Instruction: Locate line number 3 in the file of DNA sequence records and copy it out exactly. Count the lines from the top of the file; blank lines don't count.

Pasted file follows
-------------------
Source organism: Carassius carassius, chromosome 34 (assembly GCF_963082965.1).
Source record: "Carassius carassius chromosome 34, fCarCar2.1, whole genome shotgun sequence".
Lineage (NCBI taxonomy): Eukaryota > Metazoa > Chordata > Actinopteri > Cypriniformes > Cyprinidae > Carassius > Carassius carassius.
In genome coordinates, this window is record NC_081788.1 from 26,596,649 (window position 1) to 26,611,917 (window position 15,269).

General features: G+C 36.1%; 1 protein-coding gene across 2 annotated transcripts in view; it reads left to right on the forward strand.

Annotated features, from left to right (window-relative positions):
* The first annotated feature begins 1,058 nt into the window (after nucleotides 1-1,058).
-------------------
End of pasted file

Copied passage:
Lineage (NCBI taxonomy): Eukaryota > Metazoa > Chordata > Actinopteri > Cypriniformes > Cyprinidae > Carassius > Carassius carassius.